If a space probe crashes into an asteroid and there's no one there to see it, did it leave a crater? ESA wants to avoid such questions by sending its unmanned Hera orbiter to the Didymos binary asteroids to assess the effects of NASA's Double Asteroid Redirection Test (DART) mission, which is designed to test the feasibility of deflecting potentially dangerous asteroids away from the Earth.
The odds of the Earth being struck by a giant asteroid are remote, but the effects of such collision can range up to a planetary catastrophe, so a number of space agencies are cooperating on projects to detect, track, and even counter asteroids that pose a possible threat.
A promising counter-strategy would be to alter the path of the offending asteroid, placing it on a less hazardous trajectory. However, that's one of those plans that's like saying the way to play the flute is to blow in one end and run your fingers up and down the holes – it's not actually all that simple. There are all sorts of variables to take into account, including the asteroid's orbital parameters, distance, velocity, composition, and shape.
And then there's one major sticking point – no one has ever tried to shift a celestial object before. To remedy this, NASA is launching its unmanned DART mission in June 2020. Its objective is the Didymos binary asteroid system, which consists of a 780-meter-wide (2,560-ft) main body informally known as "Didymain." Orbiting 1.2 km (3,900 ft) apart is the 160-m (525-ft) moon called "Didymoon" that's "only" about the size of the Great Pyramid of Giza.
The idea is that in October 2022, the refrigerator-size DART spacecraft will smash into Didymoon at about 13,420 mph (21,600 km/h). The hope is that this impact will shift the orbit of the smaller asteroid by a fraction of a degree. However, while ground stations on Earth 11 million km (7 million mi) away will monitor the impact, there's still a need for a second probe to study the asteroids and determine the aftermath of the event as well as gather general data on binary asteroids.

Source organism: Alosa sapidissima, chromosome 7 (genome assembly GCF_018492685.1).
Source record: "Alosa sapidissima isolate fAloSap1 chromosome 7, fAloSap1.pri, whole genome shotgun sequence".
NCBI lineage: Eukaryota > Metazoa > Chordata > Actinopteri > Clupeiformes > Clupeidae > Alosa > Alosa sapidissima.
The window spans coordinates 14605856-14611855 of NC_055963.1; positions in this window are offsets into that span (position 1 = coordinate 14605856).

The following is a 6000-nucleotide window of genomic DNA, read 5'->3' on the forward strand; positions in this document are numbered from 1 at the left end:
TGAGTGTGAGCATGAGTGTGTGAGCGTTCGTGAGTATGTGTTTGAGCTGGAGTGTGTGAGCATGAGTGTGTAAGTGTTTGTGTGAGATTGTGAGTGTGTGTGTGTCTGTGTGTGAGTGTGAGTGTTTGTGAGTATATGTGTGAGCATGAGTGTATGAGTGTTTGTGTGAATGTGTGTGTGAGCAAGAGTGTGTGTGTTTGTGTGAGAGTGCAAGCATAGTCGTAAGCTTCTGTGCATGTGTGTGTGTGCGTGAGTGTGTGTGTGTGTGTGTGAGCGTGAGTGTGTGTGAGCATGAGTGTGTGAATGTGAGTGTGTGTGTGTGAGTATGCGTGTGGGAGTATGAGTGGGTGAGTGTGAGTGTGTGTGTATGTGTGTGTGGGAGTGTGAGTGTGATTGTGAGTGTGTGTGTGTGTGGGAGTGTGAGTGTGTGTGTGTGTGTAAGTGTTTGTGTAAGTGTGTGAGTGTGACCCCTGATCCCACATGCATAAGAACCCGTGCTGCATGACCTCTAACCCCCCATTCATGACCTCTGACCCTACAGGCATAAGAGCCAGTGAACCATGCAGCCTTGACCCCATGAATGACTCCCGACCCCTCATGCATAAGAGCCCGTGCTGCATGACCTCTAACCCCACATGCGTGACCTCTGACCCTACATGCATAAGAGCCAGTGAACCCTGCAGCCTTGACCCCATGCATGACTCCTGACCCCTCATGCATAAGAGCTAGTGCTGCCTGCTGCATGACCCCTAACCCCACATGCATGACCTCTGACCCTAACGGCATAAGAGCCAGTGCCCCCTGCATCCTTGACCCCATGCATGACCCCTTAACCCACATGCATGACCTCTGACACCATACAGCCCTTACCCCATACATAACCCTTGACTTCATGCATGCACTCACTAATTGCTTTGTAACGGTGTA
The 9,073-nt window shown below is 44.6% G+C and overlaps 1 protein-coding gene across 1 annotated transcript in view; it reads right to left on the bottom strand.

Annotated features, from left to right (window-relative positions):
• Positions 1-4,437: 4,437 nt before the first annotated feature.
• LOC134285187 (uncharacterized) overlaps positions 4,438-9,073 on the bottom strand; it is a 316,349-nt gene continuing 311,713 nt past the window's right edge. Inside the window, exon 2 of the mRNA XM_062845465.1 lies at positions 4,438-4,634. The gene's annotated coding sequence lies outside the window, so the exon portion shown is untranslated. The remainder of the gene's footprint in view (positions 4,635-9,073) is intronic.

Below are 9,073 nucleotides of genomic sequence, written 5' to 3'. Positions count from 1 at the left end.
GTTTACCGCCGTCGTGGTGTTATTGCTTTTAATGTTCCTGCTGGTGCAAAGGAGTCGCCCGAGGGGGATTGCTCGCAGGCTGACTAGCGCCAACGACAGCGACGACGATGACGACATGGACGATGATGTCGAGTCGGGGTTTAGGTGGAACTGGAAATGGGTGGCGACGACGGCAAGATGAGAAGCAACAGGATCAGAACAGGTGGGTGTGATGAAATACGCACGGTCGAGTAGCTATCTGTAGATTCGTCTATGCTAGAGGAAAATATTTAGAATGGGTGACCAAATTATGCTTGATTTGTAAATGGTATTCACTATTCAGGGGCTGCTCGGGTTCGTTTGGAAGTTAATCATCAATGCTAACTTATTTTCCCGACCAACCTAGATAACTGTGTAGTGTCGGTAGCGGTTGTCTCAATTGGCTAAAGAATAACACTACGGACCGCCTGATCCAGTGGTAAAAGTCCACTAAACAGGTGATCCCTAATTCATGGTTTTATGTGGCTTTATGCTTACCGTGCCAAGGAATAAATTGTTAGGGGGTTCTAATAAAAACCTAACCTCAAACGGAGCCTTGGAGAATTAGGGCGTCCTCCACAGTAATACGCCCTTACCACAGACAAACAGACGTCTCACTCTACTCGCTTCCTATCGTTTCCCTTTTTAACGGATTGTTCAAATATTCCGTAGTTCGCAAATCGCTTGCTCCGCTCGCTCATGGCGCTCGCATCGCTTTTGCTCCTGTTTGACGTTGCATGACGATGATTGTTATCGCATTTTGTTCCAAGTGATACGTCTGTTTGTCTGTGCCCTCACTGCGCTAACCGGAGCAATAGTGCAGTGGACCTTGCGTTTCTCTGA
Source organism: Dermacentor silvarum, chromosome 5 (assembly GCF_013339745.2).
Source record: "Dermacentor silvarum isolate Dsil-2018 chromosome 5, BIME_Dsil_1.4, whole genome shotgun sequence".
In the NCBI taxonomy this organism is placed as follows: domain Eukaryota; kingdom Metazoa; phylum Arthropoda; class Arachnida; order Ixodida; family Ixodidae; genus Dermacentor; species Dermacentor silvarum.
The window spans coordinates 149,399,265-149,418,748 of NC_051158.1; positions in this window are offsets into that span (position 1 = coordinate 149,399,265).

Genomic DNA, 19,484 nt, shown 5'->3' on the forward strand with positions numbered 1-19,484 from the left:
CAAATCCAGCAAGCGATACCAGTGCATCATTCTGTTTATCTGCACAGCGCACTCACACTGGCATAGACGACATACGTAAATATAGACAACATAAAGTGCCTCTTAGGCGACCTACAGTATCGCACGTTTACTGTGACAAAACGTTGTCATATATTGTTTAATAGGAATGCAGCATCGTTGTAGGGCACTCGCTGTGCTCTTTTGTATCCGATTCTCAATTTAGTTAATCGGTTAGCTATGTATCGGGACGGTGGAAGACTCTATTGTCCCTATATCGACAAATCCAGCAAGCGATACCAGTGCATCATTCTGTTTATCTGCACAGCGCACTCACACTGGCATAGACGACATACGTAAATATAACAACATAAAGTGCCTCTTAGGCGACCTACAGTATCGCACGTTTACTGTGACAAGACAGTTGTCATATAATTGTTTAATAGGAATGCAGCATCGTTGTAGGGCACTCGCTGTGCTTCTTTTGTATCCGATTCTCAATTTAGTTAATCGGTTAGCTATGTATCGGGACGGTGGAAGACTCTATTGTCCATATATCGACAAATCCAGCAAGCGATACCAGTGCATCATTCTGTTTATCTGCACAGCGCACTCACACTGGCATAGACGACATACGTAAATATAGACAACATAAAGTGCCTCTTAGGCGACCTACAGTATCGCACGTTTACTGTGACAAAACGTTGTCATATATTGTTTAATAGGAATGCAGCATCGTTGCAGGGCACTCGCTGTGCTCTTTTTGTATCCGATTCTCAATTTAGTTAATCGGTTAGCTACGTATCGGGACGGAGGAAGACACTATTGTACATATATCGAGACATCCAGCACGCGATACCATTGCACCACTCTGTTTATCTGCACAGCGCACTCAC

"Such a binary asteroid system is the perfect testbed for a planetary defense experiment but is also an entirely new environment for asteroid investigations," says Hera manager Ian Carnelli. "Although binaries make up 15 percent of all known asteroids, they have never been explored before, and we anticipate many surprises. The extremely low-gravity environment also presents new challenges to the guidance and navigation systems. Fortunately we can count on the unique experience of ESA's Rosetta operations team which is an incredible asset for the Hera mission."
Launching in November 2023, Hera will provide the needed observation platform when it goes into orbit around Didymos in December 2026. The 800-kg (1,764-lb) spacecraft is about the size of a large desk and is powered by an array of solar panels. It uses hydrazine thrusters for propulsion and also has a fully autonomous navigation system, allowing it to carry out orbital maneuvers independently of mission control back in Darmstadt, Germany.
In addition, Hera carries a suite of sensors that include a high-resolution imager, a spectroscope, a laser mapping system, and radio experiments that will allow it to build up a detailed map of the smaller asteroid, its interior structure and of the 10-m (33-ft) crater that DART will blast from it – making Didymoon the first natural object in the Solar System to have its orbit shifted to a measurable degree by human effort.
Along with the mapping, Hera will determine some basic properties of the smaller asteroid, like its mass. Because Didymoon's gravitational pull is swamped by that of Didymain, Hera will take a series of images of the larger asteroid to measure how much it wobbles under the smaller asteroid's influence. This will allow space scientists to calculate its precise orbit and, therefore, its mass.
If all this wasn't enough, Hera will also be the first European mission to deploy CubeSats in deep space. Once on station, Hera will deploy a pair of mini-satellites, which will be able to go into closer, riskier orbits around the asteroids to make their own observations.
"Essential information will be missing following the DART impact – which is where Hera comes in," says Carnelli. "Hera's close-up survey will give us the mass of Didymoon, the shape of the crater, as well as physical and dynamical properties of Didymoon. This key data gathered by Hera will turn a grand but one-off experiment into a well-understood planetary defense technique: one that could in principle be repeated if we ever need to stop an incoming asteroid."
Want a cleaner, faster loading and ad free reading experience?
Try New Atlas Plus. Learn more